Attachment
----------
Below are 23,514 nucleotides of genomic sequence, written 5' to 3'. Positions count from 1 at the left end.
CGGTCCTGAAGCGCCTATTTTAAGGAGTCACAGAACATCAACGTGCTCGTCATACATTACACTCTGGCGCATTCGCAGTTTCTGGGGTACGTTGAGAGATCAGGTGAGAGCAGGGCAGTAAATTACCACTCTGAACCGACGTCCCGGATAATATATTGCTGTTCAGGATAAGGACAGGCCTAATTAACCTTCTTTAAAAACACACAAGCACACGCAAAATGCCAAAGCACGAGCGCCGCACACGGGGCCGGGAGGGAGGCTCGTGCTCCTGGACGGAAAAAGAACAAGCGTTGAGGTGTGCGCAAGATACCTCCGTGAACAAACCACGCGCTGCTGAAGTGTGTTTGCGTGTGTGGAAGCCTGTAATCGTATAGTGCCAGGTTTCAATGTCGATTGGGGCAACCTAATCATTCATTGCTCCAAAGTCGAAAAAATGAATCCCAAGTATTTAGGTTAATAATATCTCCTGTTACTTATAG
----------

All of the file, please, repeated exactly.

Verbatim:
Below are 23,514 nucleotides of genomic sequence, written 5' to 3'. Positions count from 1 at the left end.
CGGTCCTGAAGCGCCTATTTTAAGGAGTCACAGAACATCAACGTGCTCGTCATACATTACACTCTGGCGCATTCGCAGTTTCTGGGGTACGTTGAGAGATCAGGTGAGAGCAGGGCAGTAAATTACCACTCTGAACCGACGTCCCGGATAATATATTGCTGTTCAGGATAAGGACAGGCCTAATTAACCTTCTTTAAAAACACACAAGCACACGCAAAATGCCAAAGCACGAGCGCCGCACACGGGGCCGGGAGGGAGGCTCGTGCTCCTGGACGGAAAAAGAACAAGCGTTGAGGTGTGCGCAAGATACCTCCGTGAACAAACCACGCGCTGCTGAAGTGTGTTTGCGTGTGTGGAAGCCTGTAATCGTATAGTGCCAGGTTTCAATGTCGATTGGGGCAACCTAATCATTCATTGCTCCAAAGTCGAAAAAATGAATCCCAAGTATTTAGGTTAATAATATCTCCTGTTACTTATAG